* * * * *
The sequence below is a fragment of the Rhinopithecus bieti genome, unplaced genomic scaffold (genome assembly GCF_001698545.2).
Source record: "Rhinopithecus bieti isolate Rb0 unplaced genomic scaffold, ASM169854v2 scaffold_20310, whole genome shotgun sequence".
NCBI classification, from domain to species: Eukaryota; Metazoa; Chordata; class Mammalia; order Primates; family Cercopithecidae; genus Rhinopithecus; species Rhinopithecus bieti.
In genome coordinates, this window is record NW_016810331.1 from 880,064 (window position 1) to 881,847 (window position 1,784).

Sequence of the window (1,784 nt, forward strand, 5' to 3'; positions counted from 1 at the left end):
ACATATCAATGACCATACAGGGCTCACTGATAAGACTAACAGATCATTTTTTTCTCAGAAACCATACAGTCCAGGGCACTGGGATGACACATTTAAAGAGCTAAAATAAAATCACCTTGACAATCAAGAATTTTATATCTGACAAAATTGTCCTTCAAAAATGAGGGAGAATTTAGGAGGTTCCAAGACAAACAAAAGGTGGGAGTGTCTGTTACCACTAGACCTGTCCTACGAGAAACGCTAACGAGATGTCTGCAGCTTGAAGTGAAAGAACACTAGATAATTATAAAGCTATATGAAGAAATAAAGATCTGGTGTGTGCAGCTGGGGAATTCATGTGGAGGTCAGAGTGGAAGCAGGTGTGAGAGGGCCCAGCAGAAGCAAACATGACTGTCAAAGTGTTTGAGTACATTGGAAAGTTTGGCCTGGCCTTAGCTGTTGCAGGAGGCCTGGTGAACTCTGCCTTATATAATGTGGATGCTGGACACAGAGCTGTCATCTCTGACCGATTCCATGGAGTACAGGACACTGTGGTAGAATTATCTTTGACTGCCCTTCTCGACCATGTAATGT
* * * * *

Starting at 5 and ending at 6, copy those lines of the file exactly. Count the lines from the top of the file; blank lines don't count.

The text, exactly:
Sequence of the window (1,784 nt, forward strand, 5' to 3'; positions counted from 1 at the left end):
ACATATCAATGACCATACAGGGCTCACTGATAAGACTAACAGATCATTTTTTTCTCAGAAACCATACAGTCCAGGGCACTGGGATGACACATTTAAAGAGCTAAAATAAAATCACCTTGACAATCAAGAATTTTATATCTGACAAAATTGTCCTTCAAAAATGAGGGAGAATTTAGGAGGTTCCAAGACAAACAAAAGGTGGGAGTGTCTGTTACCACTAGACCTGTCCTACGAGAAACGCTAACGAGATGTCTGCAGCTTGAAGTGAAAGAACACTAGATAATTATAAAGCTATATGAAGAAATAAAGATCTGGTGTGTGCAGCTGGGGAATTCATGTGGAGGTCAGAGTGGAAGCAGGTGTGAGAGGGCCCAGCAGAAGCAAACATGACTGTCAAAGTGTTTGAGTACATTGGAAAGTTTGGCCTGGCCTTAGCTGTTGCAGGAGGCCTGGTGAACTCTGCCTTATATAATGTGGATGCTGGACACAGAGCTGTCATCTCTGACCGATTCCATGGAGTACAGGACACTGTGGTAGAATTATCTTTGACTGCCCTTCTCGACCATGTAATGT